Amiens Cathedral Stained Glass

Windows with stained glass: A few of the original stained glass windows are still there. Many of them were taken out when the church was redone in the 18th century. Some were lost when the Protestant Huguenots burned down the church in 1561, when storms hit in 1627 and 1705, and when a powder mill exploded in 1675.

A large number of old windows that had been taken out in 1914 to keep them from getting damaged during the First World War were destroyed in 1920 when the building where they had been kept caught on fire. In the windows of the triforium, the middle level of the wall, and the apse, you can see some very old pieces of stained glass from around 1300. They show a huge parade of saints, leaders, prophets, and bishops set against a light-colored glass background to make them stand out. They face the middle of the apse, where there is a window with the Virgin Mary and the Annunciation.

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Amiens Flying Buttresses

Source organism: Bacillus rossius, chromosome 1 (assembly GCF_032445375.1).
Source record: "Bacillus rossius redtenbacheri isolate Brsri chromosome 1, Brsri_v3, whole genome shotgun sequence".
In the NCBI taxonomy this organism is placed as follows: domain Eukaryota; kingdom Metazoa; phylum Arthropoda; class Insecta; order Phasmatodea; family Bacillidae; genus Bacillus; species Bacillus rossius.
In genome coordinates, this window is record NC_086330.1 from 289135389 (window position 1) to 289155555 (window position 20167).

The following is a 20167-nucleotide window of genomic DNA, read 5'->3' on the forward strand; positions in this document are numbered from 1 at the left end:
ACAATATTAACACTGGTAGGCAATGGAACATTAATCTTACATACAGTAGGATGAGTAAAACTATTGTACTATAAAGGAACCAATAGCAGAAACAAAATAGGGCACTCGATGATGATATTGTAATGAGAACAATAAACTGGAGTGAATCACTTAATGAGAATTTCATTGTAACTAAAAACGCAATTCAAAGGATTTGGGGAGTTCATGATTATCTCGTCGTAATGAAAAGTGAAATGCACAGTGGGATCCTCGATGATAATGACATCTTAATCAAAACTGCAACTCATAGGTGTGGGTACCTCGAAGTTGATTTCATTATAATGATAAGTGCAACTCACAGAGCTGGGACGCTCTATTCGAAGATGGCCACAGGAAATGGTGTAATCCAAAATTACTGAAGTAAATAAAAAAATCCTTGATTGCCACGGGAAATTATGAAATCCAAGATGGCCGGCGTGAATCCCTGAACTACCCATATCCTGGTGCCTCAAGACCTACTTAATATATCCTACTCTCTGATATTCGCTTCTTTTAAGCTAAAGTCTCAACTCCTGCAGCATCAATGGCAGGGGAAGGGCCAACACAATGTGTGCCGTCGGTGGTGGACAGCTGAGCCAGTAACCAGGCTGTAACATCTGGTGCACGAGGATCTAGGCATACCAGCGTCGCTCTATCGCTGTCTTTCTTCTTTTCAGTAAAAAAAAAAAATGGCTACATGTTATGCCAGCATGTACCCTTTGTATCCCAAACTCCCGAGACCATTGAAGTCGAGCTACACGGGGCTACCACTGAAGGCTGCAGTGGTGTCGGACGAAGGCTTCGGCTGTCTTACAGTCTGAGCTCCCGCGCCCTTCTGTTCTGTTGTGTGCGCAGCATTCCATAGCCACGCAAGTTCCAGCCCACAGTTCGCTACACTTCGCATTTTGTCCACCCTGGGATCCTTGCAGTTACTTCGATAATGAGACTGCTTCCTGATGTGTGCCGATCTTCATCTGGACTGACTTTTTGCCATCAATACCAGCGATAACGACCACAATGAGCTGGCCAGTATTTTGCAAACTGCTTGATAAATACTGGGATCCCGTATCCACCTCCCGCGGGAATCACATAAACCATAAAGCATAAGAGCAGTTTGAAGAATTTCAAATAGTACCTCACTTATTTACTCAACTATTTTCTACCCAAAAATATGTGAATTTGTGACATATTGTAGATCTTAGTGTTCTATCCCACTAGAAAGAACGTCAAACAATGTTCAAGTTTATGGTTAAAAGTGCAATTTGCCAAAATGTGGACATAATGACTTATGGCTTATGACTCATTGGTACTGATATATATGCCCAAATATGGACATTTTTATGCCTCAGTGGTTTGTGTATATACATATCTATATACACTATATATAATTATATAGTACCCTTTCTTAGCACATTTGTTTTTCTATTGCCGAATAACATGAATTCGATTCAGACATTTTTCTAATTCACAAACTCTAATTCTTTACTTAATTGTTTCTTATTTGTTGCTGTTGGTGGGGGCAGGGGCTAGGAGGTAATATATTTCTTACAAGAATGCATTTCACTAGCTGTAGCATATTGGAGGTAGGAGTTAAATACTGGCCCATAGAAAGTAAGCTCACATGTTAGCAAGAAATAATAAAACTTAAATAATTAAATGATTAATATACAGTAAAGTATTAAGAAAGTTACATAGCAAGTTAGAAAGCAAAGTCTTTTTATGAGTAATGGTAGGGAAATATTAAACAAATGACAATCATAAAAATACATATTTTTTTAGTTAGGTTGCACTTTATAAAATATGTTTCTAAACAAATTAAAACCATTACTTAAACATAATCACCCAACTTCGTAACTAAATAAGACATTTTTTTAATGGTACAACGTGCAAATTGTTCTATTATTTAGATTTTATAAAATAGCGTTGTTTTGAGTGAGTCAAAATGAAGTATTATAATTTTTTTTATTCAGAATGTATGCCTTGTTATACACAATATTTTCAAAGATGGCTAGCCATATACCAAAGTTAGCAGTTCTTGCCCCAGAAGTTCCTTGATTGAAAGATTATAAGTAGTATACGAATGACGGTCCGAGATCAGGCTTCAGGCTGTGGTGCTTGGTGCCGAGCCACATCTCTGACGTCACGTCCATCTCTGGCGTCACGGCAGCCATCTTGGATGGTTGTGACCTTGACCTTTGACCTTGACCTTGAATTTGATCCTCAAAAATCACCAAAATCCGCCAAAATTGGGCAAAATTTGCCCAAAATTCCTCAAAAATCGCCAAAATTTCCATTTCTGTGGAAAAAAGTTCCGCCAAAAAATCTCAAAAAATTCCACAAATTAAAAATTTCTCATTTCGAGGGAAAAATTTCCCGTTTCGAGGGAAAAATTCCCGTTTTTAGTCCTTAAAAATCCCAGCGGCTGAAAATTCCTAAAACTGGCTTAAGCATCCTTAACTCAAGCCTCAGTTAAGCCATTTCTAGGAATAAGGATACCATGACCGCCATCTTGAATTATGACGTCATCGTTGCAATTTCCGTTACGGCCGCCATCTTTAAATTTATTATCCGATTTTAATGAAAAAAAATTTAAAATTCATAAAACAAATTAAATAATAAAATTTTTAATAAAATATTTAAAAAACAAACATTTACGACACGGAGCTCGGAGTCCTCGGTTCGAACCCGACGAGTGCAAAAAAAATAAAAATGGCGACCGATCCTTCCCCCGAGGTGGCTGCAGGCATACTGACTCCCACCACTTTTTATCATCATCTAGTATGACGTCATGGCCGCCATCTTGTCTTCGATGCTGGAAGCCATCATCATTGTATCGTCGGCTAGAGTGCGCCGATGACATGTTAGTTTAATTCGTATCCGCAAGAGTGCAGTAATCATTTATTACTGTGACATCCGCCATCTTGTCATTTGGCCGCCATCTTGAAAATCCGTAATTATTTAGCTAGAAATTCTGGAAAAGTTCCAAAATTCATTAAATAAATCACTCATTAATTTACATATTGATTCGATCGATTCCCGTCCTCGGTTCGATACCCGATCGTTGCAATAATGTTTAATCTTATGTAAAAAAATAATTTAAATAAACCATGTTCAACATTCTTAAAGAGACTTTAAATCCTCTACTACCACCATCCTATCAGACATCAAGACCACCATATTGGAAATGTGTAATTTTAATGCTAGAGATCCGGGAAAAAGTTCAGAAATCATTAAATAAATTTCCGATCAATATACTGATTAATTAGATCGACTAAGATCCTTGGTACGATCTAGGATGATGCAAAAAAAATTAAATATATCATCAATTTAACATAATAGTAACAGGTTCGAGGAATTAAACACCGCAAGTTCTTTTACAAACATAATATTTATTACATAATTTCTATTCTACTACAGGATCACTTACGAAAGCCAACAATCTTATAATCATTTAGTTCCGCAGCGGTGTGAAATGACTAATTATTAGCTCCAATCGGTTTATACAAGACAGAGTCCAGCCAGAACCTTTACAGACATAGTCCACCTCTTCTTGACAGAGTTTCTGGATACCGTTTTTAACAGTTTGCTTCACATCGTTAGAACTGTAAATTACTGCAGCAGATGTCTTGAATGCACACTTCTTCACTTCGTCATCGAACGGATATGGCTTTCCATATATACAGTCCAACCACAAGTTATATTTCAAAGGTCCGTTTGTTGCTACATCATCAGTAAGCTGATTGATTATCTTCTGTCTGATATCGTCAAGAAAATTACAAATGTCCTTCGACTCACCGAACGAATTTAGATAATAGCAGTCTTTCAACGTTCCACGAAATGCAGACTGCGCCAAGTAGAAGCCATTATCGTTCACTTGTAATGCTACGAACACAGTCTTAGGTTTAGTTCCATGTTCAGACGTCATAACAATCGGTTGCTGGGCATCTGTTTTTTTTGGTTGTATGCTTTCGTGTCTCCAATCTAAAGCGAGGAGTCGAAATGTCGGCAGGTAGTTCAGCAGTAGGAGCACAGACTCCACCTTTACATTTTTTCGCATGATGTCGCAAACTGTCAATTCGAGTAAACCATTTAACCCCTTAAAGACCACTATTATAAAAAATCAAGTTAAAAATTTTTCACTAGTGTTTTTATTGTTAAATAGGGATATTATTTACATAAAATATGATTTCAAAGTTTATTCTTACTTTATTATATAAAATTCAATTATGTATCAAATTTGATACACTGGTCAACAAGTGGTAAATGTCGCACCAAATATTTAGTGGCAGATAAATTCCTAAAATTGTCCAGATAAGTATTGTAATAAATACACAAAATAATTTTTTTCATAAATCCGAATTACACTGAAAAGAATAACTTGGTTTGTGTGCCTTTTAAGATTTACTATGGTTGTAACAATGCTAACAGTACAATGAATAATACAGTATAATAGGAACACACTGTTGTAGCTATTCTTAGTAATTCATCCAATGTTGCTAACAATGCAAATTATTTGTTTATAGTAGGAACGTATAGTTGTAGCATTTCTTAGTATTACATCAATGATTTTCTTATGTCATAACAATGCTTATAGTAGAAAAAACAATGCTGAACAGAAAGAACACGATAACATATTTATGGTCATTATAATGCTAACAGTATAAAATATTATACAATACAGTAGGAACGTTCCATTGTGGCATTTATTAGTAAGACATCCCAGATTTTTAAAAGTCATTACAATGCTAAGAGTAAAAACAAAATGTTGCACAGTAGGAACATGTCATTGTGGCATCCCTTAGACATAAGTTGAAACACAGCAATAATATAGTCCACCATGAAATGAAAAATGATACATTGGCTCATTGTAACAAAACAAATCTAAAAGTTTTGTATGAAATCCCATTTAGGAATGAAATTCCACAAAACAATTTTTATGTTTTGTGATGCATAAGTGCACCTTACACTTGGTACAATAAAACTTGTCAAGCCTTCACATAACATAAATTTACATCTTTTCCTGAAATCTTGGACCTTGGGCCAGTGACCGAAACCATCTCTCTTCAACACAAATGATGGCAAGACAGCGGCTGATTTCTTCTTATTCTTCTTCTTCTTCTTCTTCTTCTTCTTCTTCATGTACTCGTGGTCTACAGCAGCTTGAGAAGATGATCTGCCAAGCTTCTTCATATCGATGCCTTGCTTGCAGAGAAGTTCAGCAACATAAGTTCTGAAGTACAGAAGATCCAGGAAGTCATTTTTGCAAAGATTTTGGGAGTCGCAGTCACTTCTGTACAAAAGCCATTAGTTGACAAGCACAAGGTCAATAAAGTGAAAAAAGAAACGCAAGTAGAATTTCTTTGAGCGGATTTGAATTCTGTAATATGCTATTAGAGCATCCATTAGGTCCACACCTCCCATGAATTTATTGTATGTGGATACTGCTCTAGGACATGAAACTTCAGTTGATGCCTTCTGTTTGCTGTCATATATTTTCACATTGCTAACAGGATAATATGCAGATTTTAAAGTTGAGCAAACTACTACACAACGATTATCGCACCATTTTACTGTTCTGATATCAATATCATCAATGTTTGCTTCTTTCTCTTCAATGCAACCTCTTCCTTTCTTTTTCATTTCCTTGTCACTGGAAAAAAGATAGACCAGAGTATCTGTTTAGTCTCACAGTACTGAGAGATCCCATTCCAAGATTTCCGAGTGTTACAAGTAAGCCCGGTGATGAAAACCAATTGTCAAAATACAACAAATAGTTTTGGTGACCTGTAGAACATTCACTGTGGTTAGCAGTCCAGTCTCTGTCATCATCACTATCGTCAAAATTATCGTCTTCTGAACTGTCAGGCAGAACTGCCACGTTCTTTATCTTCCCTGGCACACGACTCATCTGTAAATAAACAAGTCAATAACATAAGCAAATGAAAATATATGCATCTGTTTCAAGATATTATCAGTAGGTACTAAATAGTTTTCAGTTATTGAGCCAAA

The buttresses of the nave are older, going back to about 1230, and each pier has two arches, one on top of the other. Both make a single jump to the wall of the nave. One arch meets the wall just above the point where the vault of the nave pushes out the most, and the other arch meets the wall just below that point. The choir’s buttresses are a little bit more recent. They were finished around 1260, and they have a different look.

Beau Pilier: The Beau Pilier, or beautiful pillar, is an unusual part of the towers. It is a buttress that was added in the 14th century between the north tower and the first of two new churches that were built on the north side. Nine statues of the most important political, religious, and military people in France at the time are on the column. Cardinal de la Grange, the Chamberlain, Bureau de la Riviere, and Admiral Jean de Vienne are at the bottom.

Above them are King Charles (in the middle), his son the Dauphin, who will become King Charles VI of France, and his younger son. The flèche is: Lightning struck and destroyed the cathedral’s original flèche, or spire, which stood where the transept and nave met in the 13th century. In 1533, a flèche made of wood covered with golden lead plates took its place.